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Martin’s Beach Litigation Update

November 11 2013 | Beach Access, Legal,
by Angela Howe

The beautiful crescent-shaped stretch of beach in Half Moon Bay is the site of Surfrider Foundation's featured beach access campaign since owner, Vinod Khosla, has gated the only road leading down to the beach.  While Surfrider Foundation helped to successfully defend the Martin's 5 from trespass charges earlier this year, there is still ongoing litigation to establish access rights to the beach.

In addition to Surfrider Foundation's California Coastal Act case, there is a case brought under the California Constitutional right to access by the firm Redenbacher & Brown for "Friends of Martin's Beach".  This suit specifically claims that (1) the California Constitution provides a right of access under Art. 10 Sect. 4; (2) the previous owners of Martin's Beach expressly dedicated the road to the public through the large billboard inviting people to enter; and (3) there is an ancient right of the people to access the ocean.  Unfortunately, on October 28th, Judge Gerald Buchwald of San Mateo County Superior Court issued an oral ruling that disagreed with these arguments and sided with the property owner and billionaire venture capitalist, Vinod Khosla.  

The Judge based his rationale for the ruling in favor of private property rights on a federal land patent issued in 1852.  (Note that the defense argued that the 1848 Treaty of Hidalgo should be a basis for the ruling, but attorney Gary Redenbacher proved that this Treaty was never finalized).  The judge ruled that the State of California did not reserve their rights at the time of the federal land patent and that the patent acted as a quit claim deed wiping out any previous claims.  Further, Judge Buchwald relayed that the federal land patent functioned to cut off any possible future interests, including the Constitutional provision that the people have a right of access.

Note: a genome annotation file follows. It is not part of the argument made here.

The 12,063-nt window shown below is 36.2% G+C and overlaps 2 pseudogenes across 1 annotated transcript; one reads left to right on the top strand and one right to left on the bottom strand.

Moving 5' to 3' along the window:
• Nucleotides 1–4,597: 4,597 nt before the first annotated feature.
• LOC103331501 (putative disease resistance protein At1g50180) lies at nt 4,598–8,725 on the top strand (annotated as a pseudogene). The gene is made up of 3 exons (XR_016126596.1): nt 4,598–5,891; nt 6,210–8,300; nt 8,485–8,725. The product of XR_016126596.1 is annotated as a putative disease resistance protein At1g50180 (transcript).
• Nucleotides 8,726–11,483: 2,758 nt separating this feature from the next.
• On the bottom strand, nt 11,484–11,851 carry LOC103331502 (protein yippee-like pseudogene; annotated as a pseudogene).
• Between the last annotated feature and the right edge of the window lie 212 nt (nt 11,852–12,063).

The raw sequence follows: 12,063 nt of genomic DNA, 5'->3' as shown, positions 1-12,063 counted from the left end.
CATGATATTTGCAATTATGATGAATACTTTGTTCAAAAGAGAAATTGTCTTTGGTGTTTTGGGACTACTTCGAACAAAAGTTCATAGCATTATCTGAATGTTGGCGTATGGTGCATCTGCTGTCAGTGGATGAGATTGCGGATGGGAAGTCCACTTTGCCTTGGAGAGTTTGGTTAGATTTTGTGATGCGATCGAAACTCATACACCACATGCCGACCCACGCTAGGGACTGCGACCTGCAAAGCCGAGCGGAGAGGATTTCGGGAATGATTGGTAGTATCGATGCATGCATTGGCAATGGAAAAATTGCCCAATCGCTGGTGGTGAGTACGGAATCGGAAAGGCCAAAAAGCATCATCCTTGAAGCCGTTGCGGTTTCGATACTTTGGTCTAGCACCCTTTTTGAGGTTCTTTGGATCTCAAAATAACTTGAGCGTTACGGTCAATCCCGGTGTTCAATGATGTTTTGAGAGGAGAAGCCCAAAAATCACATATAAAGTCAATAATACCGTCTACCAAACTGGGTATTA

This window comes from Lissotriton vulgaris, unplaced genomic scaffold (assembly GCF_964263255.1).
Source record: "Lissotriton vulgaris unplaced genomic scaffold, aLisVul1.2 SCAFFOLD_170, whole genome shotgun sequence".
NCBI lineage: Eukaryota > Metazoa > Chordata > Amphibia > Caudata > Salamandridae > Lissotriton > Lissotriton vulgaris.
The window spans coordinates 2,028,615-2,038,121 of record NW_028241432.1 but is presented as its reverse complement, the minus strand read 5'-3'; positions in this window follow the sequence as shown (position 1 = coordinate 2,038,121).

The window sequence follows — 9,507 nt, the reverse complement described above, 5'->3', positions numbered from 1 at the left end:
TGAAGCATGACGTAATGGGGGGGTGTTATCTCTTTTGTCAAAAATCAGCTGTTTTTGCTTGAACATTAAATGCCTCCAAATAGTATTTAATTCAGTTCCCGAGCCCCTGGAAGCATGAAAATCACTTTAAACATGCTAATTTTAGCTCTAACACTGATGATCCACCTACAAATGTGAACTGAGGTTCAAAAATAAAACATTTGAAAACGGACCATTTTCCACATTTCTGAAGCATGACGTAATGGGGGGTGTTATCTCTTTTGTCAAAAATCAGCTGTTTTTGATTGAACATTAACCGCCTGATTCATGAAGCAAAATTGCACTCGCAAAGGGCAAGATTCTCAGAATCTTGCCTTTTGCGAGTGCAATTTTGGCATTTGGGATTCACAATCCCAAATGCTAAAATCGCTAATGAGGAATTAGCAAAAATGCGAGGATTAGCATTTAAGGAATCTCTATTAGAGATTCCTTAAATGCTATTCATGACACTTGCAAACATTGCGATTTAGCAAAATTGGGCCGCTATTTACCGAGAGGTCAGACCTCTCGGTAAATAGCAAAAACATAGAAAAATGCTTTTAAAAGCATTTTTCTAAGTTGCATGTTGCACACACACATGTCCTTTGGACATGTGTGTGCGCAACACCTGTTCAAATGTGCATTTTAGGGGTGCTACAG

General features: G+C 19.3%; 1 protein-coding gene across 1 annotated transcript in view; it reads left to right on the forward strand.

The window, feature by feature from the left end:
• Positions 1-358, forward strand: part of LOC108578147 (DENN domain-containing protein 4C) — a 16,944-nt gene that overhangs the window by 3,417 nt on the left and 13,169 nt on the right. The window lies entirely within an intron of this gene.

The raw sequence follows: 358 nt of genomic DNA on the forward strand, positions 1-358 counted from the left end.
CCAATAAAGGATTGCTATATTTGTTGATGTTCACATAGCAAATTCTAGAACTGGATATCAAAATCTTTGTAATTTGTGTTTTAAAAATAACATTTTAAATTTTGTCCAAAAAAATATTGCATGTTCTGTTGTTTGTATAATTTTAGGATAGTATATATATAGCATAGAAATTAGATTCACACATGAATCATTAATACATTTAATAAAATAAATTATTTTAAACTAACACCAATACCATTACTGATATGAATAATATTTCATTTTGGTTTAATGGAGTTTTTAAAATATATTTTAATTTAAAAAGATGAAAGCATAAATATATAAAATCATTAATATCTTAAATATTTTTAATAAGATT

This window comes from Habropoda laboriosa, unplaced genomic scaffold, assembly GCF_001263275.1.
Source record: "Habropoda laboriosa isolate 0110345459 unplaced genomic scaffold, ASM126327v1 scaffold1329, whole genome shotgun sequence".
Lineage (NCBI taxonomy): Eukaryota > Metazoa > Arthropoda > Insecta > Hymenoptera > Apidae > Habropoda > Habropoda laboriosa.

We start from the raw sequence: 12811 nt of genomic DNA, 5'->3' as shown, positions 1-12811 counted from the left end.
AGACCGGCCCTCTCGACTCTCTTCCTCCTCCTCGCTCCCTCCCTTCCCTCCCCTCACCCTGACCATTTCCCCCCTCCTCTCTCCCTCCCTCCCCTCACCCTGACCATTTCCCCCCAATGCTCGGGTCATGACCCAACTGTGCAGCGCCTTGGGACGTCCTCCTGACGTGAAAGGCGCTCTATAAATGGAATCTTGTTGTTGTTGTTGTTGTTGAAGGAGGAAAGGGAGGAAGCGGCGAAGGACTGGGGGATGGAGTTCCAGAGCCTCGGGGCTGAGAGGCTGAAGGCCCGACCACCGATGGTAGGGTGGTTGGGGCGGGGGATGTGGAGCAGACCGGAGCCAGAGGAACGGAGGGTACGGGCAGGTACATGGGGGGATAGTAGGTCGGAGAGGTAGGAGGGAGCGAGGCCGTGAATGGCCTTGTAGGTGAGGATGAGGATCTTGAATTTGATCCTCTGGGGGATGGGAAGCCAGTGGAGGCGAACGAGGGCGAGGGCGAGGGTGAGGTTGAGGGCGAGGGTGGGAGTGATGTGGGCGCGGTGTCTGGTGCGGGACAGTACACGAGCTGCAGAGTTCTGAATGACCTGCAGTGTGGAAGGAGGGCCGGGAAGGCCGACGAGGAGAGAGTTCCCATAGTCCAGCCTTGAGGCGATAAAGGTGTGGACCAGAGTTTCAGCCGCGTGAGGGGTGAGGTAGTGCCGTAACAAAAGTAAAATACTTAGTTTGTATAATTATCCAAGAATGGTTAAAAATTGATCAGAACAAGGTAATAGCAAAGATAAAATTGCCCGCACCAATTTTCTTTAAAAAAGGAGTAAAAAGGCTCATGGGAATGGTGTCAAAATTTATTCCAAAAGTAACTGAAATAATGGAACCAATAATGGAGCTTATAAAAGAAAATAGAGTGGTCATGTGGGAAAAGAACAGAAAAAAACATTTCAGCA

Critics of the opinion have noted that it is absurd to exempt modern laws from applying to current California property deeded from Mexico, which would include all "rancho" properties of the state.  This opinion was read from the bench, and there is still no written opinion finalized from the court.  Additionally, this was merely a lower court opinion.  The District Attorney in San Mateo has relayed that any trespass charges for accessing Martin's Beach will still not be prosecuted while the Surfrider Foundation case and potential appeal of the Friends of Martin's Beach case are pending.

Through the litigation "discovery" (or exchange of background materials) process, proponents of beach access did verify that billionaire "green" venture capitalist Vinod Khosla is the owner of the 200-acre beach property - a fact that was previously undisclosed and kept hidden from the public via the legal registration of the ownership entity as Martin's Beach I and Martin's Beach II LLC.

While the press continues to highlight this case of blocked beach access, Surfrider Foundation is working to try to negotiate a reasonable solution that allows the public to access Martin's Beach.  If no solution is reached, Surfrider will pursue our case under the California Coastal Act regarding unpermitted development, including locked gates, armed guards and restrictive signage.  This case is expected to go to trial in late Spring 2014.

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